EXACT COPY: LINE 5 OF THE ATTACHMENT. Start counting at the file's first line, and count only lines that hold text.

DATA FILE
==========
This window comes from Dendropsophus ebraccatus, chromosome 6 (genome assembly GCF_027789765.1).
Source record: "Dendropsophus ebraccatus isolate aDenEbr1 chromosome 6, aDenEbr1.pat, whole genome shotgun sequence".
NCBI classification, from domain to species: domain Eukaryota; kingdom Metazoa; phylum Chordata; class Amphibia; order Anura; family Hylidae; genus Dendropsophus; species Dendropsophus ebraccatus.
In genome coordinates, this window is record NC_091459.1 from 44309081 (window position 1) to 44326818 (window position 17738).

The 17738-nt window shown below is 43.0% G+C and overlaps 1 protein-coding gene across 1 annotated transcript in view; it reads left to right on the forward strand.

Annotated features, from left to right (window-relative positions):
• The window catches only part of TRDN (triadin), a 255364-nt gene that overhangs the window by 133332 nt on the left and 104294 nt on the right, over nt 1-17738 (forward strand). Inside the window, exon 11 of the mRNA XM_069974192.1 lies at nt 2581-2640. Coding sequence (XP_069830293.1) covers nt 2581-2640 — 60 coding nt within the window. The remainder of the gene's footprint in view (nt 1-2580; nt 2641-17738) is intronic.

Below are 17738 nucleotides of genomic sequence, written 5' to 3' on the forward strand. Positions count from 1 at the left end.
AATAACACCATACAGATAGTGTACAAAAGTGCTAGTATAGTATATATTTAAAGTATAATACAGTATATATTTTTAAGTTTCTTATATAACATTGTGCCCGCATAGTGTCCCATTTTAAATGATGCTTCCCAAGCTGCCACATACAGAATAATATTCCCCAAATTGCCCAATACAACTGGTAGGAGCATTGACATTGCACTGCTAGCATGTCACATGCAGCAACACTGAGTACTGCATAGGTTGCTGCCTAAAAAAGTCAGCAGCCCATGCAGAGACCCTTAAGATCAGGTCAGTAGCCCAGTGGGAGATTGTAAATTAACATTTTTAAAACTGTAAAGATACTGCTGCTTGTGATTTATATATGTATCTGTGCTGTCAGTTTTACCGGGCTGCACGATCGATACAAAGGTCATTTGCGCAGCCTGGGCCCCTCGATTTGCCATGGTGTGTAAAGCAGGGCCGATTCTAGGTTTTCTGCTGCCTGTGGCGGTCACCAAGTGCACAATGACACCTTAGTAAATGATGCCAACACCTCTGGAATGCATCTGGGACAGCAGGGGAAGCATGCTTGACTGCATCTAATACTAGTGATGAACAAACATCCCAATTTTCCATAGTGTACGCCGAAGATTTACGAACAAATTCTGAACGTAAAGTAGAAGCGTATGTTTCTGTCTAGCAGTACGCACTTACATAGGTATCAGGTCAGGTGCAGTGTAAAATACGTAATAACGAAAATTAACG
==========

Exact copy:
The 17738-nt window shown below is 43.0% G+C and overlaps 1 protein-coding gene across 1 annotated transcript in view; it reads left to right on the forward strand.